I know from my work at the clinic that neuropathy from diabetes can lead to devastating things. Things such as amputation can happen when a wound goes untended without the pain feed back loop to encourage care. What I have, is not that. Also my dexterity is intact for the most part. During the worst of it back in the midst of cancering treatment land I could not button a shirt, pick up an egg, or fill a water glass. Which is to say I have made vast improvements. For some the neuropathy is painful, or not feeling you feet fully can lead to dangerous falls for fragile folk. I am grateful it is not worse.
The irony of being considered “too sensitive” for my whole life, only to have my senses dulled is not lost on me. Perhaps my childhood wishes to be more like others were simply delayed in coming true. Be careful what you wish for people.
Today we traveled to Portland to visit Hai Shan clinic for an update on the Chinese herbal formula that I drink twice a day, and also to get acupuncture. I am happy to report that for the most part I am doing very well. Enough so that my acupuncture visit was able to focus on my beleaguered right trapezius muscle and the neuropathy of my hands and feet. This is the first time that we have addressed the neuropathy and my muscle situation. This morning I tweaked my neck while reaching for something above my head which inspired me to mention it to the acupuncturist at Hai Shan. Her attention helped a lot. Thank you body! Without the tweak I would have missed out on an awesome treatment. Going to Hai Shan is like traveling to Rivendell. Seriously elven folk there.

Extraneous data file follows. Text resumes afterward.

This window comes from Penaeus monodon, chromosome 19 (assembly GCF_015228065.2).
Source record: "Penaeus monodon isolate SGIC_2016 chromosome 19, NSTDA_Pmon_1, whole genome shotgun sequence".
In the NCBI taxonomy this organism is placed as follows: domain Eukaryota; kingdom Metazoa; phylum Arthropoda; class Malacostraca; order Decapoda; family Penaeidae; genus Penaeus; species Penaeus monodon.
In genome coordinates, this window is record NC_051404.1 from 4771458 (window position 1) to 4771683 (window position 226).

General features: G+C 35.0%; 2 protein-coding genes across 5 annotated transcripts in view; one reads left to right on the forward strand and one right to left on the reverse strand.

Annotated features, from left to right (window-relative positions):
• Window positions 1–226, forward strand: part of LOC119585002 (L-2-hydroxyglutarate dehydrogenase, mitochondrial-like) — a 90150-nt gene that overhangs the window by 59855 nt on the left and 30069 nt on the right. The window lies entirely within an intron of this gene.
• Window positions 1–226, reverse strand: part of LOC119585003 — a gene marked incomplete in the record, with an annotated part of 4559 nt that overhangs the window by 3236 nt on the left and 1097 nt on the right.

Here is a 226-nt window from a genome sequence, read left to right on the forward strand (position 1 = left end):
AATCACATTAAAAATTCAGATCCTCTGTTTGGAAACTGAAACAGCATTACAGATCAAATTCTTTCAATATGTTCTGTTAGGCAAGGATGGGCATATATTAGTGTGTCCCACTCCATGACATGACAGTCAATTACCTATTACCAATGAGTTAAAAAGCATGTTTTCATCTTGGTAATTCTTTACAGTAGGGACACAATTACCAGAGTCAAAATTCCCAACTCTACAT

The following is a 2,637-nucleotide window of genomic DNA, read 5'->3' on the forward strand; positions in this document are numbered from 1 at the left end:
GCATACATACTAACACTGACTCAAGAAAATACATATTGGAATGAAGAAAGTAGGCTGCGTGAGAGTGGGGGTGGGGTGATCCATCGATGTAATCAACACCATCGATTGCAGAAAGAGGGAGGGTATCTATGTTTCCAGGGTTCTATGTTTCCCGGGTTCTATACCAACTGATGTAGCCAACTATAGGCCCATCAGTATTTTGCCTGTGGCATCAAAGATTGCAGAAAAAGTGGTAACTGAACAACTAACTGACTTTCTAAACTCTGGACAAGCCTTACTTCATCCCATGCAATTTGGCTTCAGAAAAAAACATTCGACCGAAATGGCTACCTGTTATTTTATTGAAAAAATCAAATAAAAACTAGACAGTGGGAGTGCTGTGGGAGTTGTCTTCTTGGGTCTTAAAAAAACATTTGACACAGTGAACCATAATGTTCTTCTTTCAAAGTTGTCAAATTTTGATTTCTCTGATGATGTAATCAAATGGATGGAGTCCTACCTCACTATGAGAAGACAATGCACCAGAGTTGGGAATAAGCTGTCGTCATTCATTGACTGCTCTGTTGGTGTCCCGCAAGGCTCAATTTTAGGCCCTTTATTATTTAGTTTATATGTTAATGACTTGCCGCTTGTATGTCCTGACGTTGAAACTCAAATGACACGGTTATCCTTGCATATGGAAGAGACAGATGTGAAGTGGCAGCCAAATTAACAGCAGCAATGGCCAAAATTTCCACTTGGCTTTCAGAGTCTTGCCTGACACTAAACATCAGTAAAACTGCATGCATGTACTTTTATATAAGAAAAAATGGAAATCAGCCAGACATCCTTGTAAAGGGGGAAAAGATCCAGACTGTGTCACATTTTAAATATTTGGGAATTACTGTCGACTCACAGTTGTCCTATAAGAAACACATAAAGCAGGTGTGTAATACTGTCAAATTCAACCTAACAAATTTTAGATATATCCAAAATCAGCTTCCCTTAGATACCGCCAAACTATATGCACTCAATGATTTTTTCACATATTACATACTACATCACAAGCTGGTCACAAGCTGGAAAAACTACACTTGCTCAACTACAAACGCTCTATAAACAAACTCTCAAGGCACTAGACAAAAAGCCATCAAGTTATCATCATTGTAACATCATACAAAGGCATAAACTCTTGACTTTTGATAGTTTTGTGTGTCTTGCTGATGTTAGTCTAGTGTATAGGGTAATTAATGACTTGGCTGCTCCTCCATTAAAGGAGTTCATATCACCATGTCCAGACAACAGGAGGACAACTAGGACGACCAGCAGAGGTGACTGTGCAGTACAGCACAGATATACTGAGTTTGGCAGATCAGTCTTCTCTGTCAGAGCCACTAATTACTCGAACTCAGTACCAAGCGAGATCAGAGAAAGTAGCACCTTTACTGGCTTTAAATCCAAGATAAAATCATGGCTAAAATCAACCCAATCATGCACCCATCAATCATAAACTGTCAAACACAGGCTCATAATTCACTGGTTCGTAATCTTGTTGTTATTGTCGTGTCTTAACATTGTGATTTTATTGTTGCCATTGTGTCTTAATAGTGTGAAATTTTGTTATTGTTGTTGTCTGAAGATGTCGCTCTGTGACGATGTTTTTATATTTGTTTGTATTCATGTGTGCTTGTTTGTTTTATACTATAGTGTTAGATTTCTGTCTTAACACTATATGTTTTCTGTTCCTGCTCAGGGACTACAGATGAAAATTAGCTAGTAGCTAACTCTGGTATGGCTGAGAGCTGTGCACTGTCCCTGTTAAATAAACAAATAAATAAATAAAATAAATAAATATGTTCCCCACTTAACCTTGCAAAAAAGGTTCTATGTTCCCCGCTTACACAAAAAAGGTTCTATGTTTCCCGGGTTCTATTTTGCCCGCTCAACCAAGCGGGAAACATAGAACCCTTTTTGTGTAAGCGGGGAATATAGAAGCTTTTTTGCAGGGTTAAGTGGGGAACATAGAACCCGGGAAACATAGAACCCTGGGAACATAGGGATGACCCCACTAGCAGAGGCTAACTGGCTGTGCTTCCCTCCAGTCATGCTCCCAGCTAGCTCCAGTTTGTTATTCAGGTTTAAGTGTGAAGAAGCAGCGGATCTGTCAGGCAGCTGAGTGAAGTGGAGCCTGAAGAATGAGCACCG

Since the departure in April of the therapist in Astoria I was seeing monthly for lymph draining massage and work on my right trapezius to maintain range of movement post mastectomy I have been feeling a bit bereft. It was nice to receive a bit of nurturing attention for my body in that way today. It is a bit of a kick in the pants to encourage me to set something up to replace my appointments with the lovely Jan Miller, super therapist.
All of this is a reminder that we all need different things to care for our bodies. Also that our bodies are profoundly changed by treatments – moving on with life brings to light the sometimes surprising differences between old pre-cancer self and new self. Noticing is not whining. Noticing is sometimes just noticing.